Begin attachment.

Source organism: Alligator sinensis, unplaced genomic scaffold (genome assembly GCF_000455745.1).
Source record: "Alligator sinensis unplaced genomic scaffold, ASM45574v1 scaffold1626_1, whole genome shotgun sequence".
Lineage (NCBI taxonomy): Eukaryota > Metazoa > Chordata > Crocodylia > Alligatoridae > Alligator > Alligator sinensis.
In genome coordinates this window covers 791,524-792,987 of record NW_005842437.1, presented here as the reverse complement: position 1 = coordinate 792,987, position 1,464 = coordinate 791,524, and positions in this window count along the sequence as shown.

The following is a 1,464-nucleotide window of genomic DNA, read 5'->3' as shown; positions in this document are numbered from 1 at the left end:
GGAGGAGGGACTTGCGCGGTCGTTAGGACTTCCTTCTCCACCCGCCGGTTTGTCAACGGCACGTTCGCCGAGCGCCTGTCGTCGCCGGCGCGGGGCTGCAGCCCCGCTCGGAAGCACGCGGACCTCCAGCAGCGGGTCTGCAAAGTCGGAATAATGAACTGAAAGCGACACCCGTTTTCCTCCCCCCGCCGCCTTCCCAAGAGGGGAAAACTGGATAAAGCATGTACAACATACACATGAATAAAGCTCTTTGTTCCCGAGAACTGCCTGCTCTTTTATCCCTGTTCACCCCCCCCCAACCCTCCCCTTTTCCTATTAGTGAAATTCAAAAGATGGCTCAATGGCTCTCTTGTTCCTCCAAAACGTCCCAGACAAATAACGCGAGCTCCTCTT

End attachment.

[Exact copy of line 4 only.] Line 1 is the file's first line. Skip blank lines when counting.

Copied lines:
In genome coordinates this window covers 791,524-792,987 of record NW_005842437.1, presented here as the reverse complement: position 1 = coordinate 792,987, position 1,464 = coordinate 791,524, and positions in this window count along the sequence as shown.